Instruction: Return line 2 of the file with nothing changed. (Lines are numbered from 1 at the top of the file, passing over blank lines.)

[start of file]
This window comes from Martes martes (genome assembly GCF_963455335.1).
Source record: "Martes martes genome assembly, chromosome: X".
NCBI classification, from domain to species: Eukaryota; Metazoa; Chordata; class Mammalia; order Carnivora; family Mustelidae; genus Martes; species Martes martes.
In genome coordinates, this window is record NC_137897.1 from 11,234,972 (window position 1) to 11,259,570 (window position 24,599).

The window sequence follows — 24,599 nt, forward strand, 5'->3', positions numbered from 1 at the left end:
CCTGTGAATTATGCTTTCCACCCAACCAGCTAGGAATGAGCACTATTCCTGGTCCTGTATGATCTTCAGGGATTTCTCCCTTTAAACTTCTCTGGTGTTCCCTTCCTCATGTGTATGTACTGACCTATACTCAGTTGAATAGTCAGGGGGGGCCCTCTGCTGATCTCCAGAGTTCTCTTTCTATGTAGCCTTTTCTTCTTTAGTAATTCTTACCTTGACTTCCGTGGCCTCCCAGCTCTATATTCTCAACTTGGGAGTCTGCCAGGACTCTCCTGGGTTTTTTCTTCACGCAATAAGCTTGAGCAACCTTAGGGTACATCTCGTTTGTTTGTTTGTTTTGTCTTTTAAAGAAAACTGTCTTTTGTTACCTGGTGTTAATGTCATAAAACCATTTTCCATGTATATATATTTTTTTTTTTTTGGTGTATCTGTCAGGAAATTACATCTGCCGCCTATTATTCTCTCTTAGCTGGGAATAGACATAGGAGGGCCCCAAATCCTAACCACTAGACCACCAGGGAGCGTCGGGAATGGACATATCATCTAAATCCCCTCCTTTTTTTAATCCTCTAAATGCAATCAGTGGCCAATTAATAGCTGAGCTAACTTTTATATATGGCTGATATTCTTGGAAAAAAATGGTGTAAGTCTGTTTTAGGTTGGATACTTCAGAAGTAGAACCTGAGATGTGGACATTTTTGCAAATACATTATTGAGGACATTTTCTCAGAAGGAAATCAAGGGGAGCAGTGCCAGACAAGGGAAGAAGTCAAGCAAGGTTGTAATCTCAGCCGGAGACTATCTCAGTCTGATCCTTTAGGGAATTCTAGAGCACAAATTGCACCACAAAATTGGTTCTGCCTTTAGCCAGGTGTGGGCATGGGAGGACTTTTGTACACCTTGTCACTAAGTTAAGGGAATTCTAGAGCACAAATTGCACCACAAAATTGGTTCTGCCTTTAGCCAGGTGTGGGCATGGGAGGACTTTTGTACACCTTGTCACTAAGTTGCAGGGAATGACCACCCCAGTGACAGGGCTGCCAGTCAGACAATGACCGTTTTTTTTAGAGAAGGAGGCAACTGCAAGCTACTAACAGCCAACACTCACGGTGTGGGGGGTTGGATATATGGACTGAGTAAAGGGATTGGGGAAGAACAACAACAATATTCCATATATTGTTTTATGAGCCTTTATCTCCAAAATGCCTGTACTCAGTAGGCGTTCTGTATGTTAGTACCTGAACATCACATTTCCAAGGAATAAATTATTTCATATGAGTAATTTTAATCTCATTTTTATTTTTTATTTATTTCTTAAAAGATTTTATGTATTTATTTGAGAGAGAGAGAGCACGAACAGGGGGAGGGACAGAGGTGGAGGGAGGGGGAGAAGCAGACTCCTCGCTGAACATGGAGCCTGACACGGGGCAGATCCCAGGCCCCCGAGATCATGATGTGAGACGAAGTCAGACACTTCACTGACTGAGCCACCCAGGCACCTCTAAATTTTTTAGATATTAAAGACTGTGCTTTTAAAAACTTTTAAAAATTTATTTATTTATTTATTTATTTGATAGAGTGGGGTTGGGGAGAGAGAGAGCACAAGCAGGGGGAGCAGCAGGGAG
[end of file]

Source record: "Martes martes genome assembly, chromosome: X".